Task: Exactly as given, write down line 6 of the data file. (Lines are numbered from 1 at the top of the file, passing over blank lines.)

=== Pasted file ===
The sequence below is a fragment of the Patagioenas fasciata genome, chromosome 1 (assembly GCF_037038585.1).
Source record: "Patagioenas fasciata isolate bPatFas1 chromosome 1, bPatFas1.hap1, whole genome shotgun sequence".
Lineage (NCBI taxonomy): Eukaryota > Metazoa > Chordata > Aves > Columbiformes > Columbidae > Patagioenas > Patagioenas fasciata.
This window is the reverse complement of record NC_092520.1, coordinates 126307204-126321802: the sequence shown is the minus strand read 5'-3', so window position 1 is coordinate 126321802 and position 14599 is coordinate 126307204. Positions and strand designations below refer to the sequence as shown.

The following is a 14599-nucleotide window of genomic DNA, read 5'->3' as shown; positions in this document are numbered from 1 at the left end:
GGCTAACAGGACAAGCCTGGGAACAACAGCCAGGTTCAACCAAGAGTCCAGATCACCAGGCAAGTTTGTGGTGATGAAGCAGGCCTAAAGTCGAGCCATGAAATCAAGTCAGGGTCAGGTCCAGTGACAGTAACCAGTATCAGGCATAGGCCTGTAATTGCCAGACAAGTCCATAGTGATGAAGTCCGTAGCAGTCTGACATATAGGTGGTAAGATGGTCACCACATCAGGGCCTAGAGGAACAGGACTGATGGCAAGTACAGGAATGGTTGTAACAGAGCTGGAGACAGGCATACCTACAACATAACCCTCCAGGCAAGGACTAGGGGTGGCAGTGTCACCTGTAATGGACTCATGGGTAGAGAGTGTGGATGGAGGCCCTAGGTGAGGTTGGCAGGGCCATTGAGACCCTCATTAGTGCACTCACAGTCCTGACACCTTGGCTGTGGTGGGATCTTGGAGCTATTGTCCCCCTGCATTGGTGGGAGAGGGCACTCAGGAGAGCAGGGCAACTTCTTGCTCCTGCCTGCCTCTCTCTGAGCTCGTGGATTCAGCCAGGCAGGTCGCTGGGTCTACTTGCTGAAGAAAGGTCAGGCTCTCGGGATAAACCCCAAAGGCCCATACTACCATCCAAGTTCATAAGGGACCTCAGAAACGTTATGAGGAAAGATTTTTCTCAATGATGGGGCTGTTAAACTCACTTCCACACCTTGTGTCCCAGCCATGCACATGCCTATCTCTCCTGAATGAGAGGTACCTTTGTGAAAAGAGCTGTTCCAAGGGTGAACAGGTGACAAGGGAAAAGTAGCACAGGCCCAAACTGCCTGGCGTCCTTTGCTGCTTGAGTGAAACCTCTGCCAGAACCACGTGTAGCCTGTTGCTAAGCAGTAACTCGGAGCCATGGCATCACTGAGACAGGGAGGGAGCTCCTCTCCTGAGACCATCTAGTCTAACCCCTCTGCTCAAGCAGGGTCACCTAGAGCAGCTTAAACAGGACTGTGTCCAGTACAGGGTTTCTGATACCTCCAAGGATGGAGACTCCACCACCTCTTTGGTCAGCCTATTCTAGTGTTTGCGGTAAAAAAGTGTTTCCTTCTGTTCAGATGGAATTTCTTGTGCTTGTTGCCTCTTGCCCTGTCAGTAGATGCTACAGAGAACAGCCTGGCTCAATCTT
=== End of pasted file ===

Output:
GGCTAACAGGACAAGCCTGGGAACAACAGCCAGGTTCAACCAAGAGTCCAGATCACCAGGCAAGTTTGTGGTGATGAAGCAGGCCTAAAGTCGAGCCATGAAATCAAGTCAGGGTCAGGTCCAGTGACAGTAACCAGTATCAGGCATAGGCCTGTAATTGCCAGACAAGTCCATAGTGATGAAGTCCGTAGCAGTCTGACATATAGGTGGTAAGATGGTCACCACATCAGGGCCTAGAGGAACAGGACTGATGGCAAGTACAGGAATGGTTGTAACAGAGCTGGAGACAGGCATACCTACAACATAACCCTCCAGGCAAGGACTAGGGGTGGCAGTGTCACCTGTAATGGACTCATGGGTAGAGAGTGTGGATGGAGGCCCTAGGTGAGGTTGGCAGGGCCATTGAGACCCTCATTAGTGCACTCACAGTCCTGACACCTTGGCTGTGGTGGGATCTTGGAGCTATTGTCCCCCTGCATTGGTGGGAGAGGGCACTCAGGAGAGCAGGGCAACTTCTTGCTCCTGCCTGCCTCTCTCTGAGCTCGTGGATTCAGCCAGGCAGGTCGCTGGGTCTACTTGCTGAAGAAAGGTCAGGCTCTCGGGATAAACCCCAAAGGCCCATACTACCATCCAAGTTCATAAGGGACCTCAGAAACGTTATGAGGAAAGATTTTTCTCAATGATGGGGCTGTTAAACTCACTTCCACACCTTGTGTCCCAGCCATGCACATGCCTATCTCTCCTGAATGAGAGGTACCTTTGTGAAAAGAGCTGTTCCAAGGGTGAACAGGTGACAAGGGAAAAGTAGCACAGGCCCAAACTGCCTGGCGTCCTTTGCTGCTTGAGTGAAACCTCTGCCAGAACCACGTGTAGCCTGTTGCTAAGCAGTAACTCGGAGCCATGGCATCACTGAGACAGGGAGGGAGCTCCTCTCCTGAGACCATCTAGTCTAACCCCTCTGCTCAAGCAGGGTCACCTAGAGCAGCTTAAACAGGACTGTGTCCAGTACAGGGTTTCTGATACCTCCAAGGATGGAGACTCCACCACCTCTTTGGTCAGCCTATTCTAGTGTTTGCGGTAAAAAAGTGTTTCCTTCTGTTCAGATGGAATTTCTTGTGCTTGTTGCCTCTTGCCCTGTCAGTAGATGCTACAGAGAACAGCCTGGCTCAATCTT